MemcachedClient cache = new MemcachedClient(AddrUtil.getAddresses(""));
            // read the object from memory
            System.out.println("Get Object before set :"+ cache.get(key)  );

            // set a new object            
            cache.set(key, 0, value );

            System.out.println("Get Object after set :"+ cache.get(key)  );

        } catch (IOException ex) {
            Logger.getLogger(Test.class.getName()).log(Level.SEVERE, null, ex);


So when executing the application you will see something like :

Enter the new key : CITY
Enter the new value : Paris, France
2011-11-16 15:22:09.928 INFO net.spy.memcached.MemcachedConnection:  Added {QA sa=/, #Rops=0, #Wops=0, #iq=0, topRop=null, topWop=null, toWrite=0, interested=0} to connect queue
2011-11-16 15:22:09.932 INFO net.spy.memcached.MemcachedConnection:  Connection state changed for
Get Object before set :null
Get Object after set :Paris, France

You can also access the object from a Telnet session:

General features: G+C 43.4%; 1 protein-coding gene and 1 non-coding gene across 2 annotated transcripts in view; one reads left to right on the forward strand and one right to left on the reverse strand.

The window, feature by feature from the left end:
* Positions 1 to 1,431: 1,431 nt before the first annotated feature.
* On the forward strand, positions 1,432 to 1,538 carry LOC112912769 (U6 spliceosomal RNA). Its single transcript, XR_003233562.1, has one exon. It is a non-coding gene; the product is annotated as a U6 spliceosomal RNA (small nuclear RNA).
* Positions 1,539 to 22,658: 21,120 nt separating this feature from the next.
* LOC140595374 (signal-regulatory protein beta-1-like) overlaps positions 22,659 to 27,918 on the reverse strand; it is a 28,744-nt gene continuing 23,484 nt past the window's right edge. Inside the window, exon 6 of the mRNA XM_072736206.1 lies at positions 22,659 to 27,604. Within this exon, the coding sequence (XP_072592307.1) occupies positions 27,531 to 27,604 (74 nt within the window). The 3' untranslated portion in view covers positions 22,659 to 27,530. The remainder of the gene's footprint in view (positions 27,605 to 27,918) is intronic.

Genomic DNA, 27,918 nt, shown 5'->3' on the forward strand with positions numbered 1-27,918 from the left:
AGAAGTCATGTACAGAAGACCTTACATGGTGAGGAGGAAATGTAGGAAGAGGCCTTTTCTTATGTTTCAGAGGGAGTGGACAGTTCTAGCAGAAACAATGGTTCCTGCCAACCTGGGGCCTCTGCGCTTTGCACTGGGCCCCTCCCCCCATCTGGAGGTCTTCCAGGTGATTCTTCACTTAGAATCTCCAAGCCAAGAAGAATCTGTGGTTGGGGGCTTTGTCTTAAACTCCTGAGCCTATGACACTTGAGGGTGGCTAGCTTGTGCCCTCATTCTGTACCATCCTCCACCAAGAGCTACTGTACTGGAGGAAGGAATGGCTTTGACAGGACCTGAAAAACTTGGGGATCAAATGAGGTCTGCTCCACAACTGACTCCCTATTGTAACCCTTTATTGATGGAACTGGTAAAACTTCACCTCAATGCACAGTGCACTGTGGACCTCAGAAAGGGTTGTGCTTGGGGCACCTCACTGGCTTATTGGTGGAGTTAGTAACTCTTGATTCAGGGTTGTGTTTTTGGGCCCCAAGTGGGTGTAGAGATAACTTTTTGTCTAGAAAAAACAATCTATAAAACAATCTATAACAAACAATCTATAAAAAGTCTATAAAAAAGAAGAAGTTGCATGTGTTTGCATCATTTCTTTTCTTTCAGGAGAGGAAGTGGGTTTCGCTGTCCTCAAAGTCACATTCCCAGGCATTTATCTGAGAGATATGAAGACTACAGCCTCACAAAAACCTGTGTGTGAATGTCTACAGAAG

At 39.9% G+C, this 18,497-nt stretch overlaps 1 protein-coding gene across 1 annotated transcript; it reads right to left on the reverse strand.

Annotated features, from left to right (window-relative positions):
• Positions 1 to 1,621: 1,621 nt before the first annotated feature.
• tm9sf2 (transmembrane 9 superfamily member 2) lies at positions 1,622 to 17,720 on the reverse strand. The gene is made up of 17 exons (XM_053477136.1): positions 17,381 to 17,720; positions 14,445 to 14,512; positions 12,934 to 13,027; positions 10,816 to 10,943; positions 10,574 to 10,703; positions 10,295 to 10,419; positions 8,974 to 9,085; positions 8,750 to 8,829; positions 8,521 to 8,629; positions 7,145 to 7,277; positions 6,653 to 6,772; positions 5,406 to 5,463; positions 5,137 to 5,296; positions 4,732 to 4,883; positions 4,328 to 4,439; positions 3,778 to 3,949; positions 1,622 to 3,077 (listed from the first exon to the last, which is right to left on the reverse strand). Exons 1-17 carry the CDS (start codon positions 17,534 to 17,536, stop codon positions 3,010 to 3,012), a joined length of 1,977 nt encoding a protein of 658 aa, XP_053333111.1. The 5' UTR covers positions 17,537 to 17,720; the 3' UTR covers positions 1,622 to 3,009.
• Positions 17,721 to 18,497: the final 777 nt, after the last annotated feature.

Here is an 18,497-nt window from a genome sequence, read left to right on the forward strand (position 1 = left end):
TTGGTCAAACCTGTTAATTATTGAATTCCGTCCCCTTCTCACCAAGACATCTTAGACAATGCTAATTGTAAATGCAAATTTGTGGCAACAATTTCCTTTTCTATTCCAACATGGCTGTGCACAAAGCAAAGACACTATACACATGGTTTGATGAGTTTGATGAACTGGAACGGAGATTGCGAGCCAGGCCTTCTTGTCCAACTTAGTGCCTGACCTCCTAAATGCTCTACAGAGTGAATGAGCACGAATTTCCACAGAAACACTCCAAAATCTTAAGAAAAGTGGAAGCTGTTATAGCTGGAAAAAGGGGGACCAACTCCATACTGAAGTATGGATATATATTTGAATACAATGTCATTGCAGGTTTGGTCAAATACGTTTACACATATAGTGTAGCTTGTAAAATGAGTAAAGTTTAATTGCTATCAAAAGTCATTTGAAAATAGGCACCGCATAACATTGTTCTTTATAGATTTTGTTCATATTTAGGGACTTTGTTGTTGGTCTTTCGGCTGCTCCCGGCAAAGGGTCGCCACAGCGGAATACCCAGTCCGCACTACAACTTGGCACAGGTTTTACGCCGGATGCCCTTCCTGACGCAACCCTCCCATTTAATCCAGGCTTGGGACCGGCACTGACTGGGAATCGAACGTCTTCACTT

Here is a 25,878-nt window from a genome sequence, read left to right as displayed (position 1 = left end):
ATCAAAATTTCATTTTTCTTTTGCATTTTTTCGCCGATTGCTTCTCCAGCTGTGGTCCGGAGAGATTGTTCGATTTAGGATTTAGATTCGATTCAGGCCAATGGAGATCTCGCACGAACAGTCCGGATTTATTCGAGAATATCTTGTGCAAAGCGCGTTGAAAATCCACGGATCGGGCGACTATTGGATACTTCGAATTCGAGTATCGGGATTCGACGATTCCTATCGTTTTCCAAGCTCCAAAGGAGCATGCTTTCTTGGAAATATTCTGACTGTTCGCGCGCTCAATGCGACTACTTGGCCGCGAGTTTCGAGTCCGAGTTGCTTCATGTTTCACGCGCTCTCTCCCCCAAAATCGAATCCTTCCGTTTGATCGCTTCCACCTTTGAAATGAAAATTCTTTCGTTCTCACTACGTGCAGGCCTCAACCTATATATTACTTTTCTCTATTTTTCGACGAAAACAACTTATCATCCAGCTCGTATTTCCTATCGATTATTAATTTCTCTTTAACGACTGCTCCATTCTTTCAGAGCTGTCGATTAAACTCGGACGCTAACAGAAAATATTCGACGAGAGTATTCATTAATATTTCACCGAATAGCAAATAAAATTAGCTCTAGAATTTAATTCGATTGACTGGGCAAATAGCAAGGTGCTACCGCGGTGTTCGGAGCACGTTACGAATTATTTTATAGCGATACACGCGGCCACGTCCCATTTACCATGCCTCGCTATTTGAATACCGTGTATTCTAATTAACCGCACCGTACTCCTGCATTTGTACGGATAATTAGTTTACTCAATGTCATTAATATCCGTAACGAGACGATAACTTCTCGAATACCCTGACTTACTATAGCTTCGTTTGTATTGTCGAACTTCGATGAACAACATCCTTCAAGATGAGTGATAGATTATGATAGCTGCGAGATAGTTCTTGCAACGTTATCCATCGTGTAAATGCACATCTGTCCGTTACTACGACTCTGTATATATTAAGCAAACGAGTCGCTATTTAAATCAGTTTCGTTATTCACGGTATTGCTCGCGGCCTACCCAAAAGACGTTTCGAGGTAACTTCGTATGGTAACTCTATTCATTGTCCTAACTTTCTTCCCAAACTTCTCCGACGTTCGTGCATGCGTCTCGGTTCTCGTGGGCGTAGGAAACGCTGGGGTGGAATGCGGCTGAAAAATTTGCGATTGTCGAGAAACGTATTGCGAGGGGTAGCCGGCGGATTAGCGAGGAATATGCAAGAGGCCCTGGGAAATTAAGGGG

get CITY
Paris, France

You can use any Java class in your application, the only thing to do is to make this class serializable.

This is it for the first post about memcached and Java, I am currently working on a small example integrating Web Services call, Portlets and memcached.

Installing Memcached on Mac OS X and using it in Java from our
JCG partner Tugdual Grall at the
Tug’s Blog blog.

Source :

Spring 3 and Java EE 6 – An unfair and incomplete comparison

The first draft of this small article had the title ‘Spring & Java EE – Comparing Apples and Oranges’. During writing this, I learned that it is possible to compare Spring Framework and Java EE, but it is always an unfair and incomplete work.